Of course the launch of Sputnik I in 1957 was a milestone in American history, and it was a turning point in Homer Hickam's life. Since 2007 is the 50th anniversary of Sputnik I, we thought we would assemble a few facts.
Sputnik I Timeline as It Relates to Coalwood
Time: Friday, October 4, 1957, 19:12 UTC (Greenwich Mean Time) (1)
Interesting Connections between Sputnik and Mining
Sergey Pavlovich Korolyov (often spelled Korolev) was the head Soviet rocket engineer and designer during the Space Race between the United States and the Soviet Union in the 1950s and 1960s. For a time, Korolev was imprisoned in a Soviet gulag where he worked (basically as a slave) as a gold miner. (7) (8)
In early 1945, Werner Von Braun and his German rocket team hid the most important documents related to their rockets in a mine shaft. After Von Braun's team surrendered to the Americans, the documents were recovered and transported to the United States where they played a vital role in America's space program. (9)
Sputnik Article from NASA (10)
The show Leave It To Beaver made its television debut the evening of October 4, 1957, the same day Sputnik 1 was launched!
(1) Paul Dickson, Sputnik: The Shock of the Century, G.K.
Hall & Co., Waterville, Maine, 2001, p. 193, Large Print Edition.
Photo of Sputnik: NASA: http://nssdc.gsfc.nasa.gov/database/MasterCatalog?sc=1957-001B
By the way, Homer, the Rocket Boys, and Coalwood are mentioned in
This is part of the front page of the Welch Daily News from Saturday Evening, October 5, 1957, the day after Sputnik I was launched. We would like to thank Eleanor Beckner from the McDowell Public Library for searching through the library's archives and providing us with this image. Actually, Eleanor provided us with the entire front page of that issue. We have typed all of the articles below to make them easier to read. Thanks, Eleanor!
Man on Threshold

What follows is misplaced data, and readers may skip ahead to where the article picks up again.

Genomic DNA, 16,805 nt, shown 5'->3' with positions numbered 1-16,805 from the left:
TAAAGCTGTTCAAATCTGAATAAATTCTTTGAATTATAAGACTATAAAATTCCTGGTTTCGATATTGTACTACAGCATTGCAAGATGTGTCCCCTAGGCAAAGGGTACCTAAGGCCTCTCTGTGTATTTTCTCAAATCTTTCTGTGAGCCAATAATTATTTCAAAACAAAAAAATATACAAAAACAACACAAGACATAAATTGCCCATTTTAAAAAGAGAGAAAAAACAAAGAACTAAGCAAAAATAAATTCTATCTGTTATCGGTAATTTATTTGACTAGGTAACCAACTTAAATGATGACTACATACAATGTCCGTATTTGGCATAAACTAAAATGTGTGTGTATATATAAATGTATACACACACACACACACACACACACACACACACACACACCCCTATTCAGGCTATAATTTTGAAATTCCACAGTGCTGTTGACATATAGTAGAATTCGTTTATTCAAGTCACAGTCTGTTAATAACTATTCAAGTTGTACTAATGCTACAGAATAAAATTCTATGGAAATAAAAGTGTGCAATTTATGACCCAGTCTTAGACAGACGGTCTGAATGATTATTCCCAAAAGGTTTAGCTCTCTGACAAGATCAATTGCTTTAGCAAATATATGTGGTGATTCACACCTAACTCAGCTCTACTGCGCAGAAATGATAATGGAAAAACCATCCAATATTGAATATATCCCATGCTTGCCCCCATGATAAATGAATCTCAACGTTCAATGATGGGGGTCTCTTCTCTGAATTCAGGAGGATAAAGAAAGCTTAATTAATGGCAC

By Daniel F. Gilmore
LONDON (UP) – The pulsating radio “beep” of the first manmade earth
satellite signaled today to the world that man had crossed the threshold
into the age of travel through space.
Bolsters ICBM Claims
It bolstered Russian claims to be the first to have perfected an
intercontinental ballistic missile for it might well have taken such a
missile to launch the satellite on its flight around the world every 95
minutes – about 15 times a day.
West Virginia – Partly cloudy with highest in the 60s today and Sunday.
Lowest tonight 50 west and 40 east portions.
Must Catch Up
DENVER (UPI) – Rocket scientist Harry Stine said Friday night that
United States must catch up with the Russians in rocketry quickly or
How To Spot Satellite
Here’s how to look for the Russian earth satellite which will be
whizzing through the sky at 18,000 miles an hour.
WASHINGTON (UP) – a voice behind the frosted-glass door said: “They’ve
done it ... and nothing like it can ever happen again!”
U.S. May Speed
By Joseph L. Myler
WASHINGTON (UP) – American scientists, caught flatfooted by Russia’s
epic launching of the first man-made moon, indicated today the United
States may speed up its own earth satellite program.
No Presidential Comment
President Eisenhower, who first announced plans for the U.S. earth
satellite program July 29, 1955, was informed at his Gettysburg, Pa., farm
of the notable Soviet “feat.” He had no immediate comment.
Reds Kept Silent
Both the U.S. and USSR undertook to send instrument-laden moons into
space as part of the International Geophysical Year (IGY), a cooperative
venture of 64 countries and some 10,000 scientists to strip away mysteries
still veiling the earth.
Eleanor also sent this clipping from the Welch Daily News, October 14, 1957, page 9.
Cameron, W. Va. (UP) Two residents of this small Marshall County community have laid claim to being the first in West Virginia to see the Russian satellite, Sputnik.
Russell Mathews and a son, Mayes, 14, were trying out a pellet gun near here Sunday when they noticed a "spec" in the sky.
Mathews said he sighted along the barrel of the gun and followed the large "spec" for about 30 seconds, or until it was no longer visible. He also pointed out the object to his son.
The man said he was not sure whether the object may have been the satellite or its rocket. A short conference at home resulted in another visit where the shiny object had been seen.
About 96 minutes later, the time it takes for the satellite or its rocket to circle the earth, the pair saw the "spec" again, Matthews said. But this time, he said, the spec was "not as clear, though still visible to the naked eye."